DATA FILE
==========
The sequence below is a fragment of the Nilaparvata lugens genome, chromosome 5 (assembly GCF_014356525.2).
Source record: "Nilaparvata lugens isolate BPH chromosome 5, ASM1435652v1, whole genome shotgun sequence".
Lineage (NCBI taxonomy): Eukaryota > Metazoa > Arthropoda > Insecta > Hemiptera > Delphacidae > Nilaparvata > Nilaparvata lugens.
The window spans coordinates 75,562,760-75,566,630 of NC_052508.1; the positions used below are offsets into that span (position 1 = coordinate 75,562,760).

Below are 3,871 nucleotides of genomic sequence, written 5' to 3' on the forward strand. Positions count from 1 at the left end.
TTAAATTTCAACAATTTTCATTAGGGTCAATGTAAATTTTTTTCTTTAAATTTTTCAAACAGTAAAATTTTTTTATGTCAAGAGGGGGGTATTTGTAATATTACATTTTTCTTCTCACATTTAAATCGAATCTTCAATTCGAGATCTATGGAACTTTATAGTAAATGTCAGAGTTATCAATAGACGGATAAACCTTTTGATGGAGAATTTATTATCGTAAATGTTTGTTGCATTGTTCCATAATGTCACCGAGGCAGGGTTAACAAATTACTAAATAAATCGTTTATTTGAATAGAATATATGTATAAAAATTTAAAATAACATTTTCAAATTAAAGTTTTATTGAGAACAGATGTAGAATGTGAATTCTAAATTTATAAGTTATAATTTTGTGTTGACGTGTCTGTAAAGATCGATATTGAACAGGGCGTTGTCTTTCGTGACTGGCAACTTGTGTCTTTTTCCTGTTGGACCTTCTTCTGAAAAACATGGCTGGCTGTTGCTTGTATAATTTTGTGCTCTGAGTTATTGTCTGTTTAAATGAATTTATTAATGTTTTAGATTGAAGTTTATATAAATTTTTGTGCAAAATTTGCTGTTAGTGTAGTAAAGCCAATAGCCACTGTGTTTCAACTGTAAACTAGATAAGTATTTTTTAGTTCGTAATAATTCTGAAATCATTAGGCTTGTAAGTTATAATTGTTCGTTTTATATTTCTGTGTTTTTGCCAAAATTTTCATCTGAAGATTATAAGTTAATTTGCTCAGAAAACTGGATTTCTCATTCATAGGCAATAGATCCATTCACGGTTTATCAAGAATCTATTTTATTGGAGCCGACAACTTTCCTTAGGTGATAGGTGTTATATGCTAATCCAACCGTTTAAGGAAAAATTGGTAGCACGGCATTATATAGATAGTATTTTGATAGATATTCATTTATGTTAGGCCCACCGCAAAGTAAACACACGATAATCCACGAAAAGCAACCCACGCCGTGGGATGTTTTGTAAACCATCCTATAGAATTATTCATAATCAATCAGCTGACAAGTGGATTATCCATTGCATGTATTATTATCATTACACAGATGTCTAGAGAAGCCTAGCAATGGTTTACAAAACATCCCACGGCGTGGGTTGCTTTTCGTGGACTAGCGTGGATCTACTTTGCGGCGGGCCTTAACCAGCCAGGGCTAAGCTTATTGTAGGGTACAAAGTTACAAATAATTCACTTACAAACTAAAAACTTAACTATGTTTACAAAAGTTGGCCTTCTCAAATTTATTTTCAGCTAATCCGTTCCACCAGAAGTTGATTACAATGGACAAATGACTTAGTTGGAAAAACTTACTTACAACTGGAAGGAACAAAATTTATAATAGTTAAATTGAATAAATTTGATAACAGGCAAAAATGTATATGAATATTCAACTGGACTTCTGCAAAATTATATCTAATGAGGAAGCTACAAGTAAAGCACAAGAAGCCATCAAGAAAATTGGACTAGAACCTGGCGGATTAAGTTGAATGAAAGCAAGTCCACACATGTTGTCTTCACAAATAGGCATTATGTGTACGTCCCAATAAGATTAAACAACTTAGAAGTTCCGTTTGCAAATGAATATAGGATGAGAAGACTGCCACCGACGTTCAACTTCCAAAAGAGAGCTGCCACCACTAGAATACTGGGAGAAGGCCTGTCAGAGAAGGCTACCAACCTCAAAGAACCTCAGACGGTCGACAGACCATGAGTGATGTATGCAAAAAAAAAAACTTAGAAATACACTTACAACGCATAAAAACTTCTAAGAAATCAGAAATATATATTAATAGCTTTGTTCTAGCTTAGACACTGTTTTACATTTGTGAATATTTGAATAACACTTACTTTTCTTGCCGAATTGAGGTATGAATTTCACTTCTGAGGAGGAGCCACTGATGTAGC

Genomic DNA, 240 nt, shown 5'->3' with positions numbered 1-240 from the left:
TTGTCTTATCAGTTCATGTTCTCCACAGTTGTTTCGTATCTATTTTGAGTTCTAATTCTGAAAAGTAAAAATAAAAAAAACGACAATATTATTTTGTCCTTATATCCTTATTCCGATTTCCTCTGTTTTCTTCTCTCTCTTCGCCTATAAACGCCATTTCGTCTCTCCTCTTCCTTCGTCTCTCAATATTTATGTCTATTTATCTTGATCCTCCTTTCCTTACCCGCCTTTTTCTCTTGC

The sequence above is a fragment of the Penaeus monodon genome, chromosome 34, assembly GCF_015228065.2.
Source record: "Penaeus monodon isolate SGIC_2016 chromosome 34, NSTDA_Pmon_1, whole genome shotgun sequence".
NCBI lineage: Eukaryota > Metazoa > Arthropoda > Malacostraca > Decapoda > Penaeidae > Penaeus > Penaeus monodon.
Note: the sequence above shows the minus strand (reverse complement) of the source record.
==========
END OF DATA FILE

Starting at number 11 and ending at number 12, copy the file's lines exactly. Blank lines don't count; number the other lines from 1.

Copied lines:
NCBI lineage: Eukaryota > Metazoa > Arthropoda > Malacostraca > Decapoda > Penaeidae > Penaeus > Penaeus monodon.
Note: the sequence above shows the minus strand (reverse complement) of the source record.